Four Steps Toward Healing LGBTQ+ Spiritual Otherness Trauma
If you are a part of my LGBTQ+ family and grew up in a fundamentalist religious tradition, I don’t have to explain why spiritual Otherness is so deeply traumatic or how it permeates every part of your being. Even years later, you may still have a haunting sense that condemnation is the final word on your soul.
This doesn’t have to be your story, my story, or anyone else’s in our Queer family. We can heal from these messages and begin leading a life that is whole, self-loving, and responsive to a re-centered relationship with the Divine.
To begin, let’s assess the damage of spiritual Otherness. Maybe you tried to erase your sexual or gender identity by starving it, locking it away in a cold, dank cellar that you thought you could ignore. You pretended that you felt at ease and comfortable in the rigid gender role that was assigned to you at birth. You laughed and lied your way through questions about who you were dating and plans for the future. Worse yet, maybe you were actively shamed, humiliated, or subjected to the unethical practice of conversion therapy. Or your abuse was even more vile.
Our stories differ, as do the religious traditions that originated our spiritual Otherness; yet we share in the collective wound to the queer psyche that we’ve spent lifetimes attempting to reconcile. I don’t offer an easy fix to your story; but can offer some healing steps from my experience as a therapist, a transgender sister in struggle, and one who’s worked to find her own spiritual path.
Before you begin this work, recognize that reviewing spiritual trauma can be very activating. If you’ve never explored this, it’s perhaps best that you do so when you have a safe person available to hear your story. Consulting an LGBTQ+-friendly therapist who works with religious and spiritual trauma is recommended.
Begin by taking a deep breath in through your nose and out through your mouth. Center your focus on the experience of breathing. Allow the distractions of the moment to float away like bubbles at a child’s backyard party. Simply focus on your breath for a few minutes to allow yourself to experience a state of mental calmness.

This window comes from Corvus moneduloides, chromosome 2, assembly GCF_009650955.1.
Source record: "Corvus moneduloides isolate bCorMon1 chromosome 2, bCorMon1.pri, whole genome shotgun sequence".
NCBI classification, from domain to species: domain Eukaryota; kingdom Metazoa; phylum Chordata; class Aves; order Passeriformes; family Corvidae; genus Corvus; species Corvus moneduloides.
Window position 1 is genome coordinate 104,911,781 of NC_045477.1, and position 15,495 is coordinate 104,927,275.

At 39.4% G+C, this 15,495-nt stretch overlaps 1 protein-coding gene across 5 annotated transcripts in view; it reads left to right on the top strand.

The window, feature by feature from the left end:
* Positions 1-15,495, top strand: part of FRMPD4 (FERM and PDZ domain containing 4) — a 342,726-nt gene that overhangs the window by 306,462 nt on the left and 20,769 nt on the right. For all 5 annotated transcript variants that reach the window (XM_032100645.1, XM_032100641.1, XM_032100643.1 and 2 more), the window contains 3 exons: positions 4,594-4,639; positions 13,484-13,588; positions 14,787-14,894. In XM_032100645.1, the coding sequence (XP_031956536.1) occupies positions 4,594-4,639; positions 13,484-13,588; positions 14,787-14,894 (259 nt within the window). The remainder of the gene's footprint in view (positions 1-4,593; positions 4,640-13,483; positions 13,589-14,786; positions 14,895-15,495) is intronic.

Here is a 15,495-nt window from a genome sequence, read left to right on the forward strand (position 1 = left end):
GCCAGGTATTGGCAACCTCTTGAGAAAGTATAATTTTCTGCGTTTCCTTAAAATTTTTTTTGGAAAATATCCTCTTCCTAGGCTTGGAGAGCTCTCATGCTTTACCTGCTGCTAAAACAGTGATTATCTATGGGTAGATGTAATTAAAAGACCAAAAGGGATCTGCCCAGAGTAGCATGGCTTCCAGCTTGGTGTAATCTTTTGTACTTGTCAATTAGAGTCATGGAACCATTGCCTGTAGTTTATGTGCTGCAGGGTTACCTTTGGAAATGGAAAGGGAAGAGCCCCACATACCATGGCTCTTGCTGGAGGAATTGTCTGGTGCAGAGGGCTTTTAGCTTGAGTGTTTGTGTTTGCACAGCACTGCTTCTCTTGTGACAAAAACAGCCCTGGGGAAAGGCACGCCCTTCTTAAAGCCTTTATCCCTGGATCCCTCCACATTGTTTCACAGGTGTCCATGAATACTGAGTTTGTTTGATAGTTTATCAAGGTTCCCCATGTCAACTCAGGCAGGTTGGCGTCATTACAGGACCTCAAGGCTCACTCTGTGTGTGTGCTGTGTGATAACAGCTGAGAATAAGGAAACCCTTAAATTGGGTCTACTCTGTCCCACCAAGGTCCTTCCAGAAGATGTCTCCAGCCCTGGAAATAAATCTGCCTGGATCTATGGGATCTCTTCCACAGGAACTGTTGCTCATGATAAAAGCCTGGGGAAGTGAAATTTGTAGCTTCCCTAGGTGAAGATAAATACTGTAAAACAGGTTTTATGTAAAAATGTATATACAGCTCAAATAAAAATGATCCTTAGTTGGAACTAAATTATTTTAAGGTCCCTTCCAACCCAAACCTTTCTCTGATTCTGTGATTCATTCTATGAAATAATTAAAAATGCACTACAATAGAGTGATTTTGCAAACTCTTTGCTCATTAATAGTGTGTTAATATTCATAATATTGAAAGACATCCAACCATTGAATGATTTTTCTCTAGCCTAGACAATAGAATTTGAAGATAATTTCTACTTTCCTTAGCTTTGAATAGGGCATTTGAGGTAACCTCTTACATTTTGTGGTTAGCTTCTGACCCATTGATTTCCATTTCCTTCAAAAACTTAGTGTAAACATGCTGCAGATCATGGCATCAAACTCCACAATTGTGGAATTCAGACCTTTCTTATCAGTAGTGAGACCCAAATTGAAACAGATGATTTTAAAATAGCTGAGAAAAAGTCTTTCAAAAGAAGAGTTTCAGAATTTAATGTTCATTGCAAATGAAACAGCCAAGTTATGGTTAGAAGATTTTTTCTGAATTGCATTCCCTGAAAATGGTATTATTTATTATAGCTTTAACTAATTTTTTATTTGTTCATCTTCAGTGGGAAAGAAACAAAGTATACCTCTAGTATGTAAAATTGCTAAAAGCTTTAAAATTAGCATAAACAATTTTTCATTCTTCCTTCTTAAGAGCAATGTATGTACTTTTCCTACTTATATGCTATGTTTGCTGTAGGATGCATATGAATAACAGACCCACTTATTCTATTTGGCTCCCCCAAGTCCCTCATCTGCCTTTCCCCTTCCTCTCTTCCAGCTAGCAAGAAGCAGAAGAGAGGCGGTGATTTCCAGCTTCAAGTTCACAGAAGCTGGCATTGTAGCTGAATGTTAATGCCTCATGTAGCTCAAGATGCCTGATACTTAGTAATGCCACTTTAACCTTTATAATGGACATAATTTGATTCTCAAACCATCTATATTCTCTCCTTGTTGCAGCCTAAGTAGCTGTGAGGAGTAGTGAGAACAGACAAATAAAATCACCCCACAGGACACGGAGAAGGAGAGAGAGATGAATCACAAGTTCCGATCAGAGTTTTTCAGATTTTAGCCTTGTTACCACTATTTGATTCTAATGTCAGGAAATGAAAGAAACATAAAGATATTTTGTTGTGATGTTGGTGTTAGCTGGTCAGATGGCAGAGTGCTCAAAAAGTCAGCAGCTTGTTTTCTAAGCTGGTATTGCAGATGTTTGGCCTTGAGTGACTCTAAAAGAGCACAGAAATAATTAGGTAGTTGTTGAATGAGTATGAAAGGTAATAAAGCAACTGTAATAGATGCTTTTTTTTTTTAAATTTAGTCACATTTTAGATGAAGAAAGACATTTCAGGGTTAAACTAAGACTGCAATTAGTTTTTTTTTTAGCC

After you a few moments, it’s time to focus your attention on the pain point in your spiritual history that most represents spiritual Otherness trauma. If it’s a physical pain in your body, try to locate where you’ve carried it. If instead a specific instance comes into your visual awarness, notice this as if it was a show you’d paused on while channel surfing.
As you observe this pain point, allow your vision of it, or the sense you have of the experience, to zoom out. See the people involved in the spiritual Otherness trauma and ask yourself these questions:
“What did they have to gain from my spiritual trauma and the fear that it instilled?”
“While they were using religion as their tool to harm me, what was I losing in the process?”
Finally, as you see the wide picture and all of the people involved, consider this, “What would be different for me if I’d received a message of love in response to my experience?”
Breathe your responses in, and spend some time with this process. When you’re ready, it’s time for you to experience the compassion that you so desperately needed but did not receive.
Having seen your experience in a way that I hope brings about a new understanding, look at this person you were then. Consider this younger you who was trying to understand Queerness in whatever form it was taking, and all of the natural curiosity, uncertainty, and awkwardness that was a normal part of your adolescent development.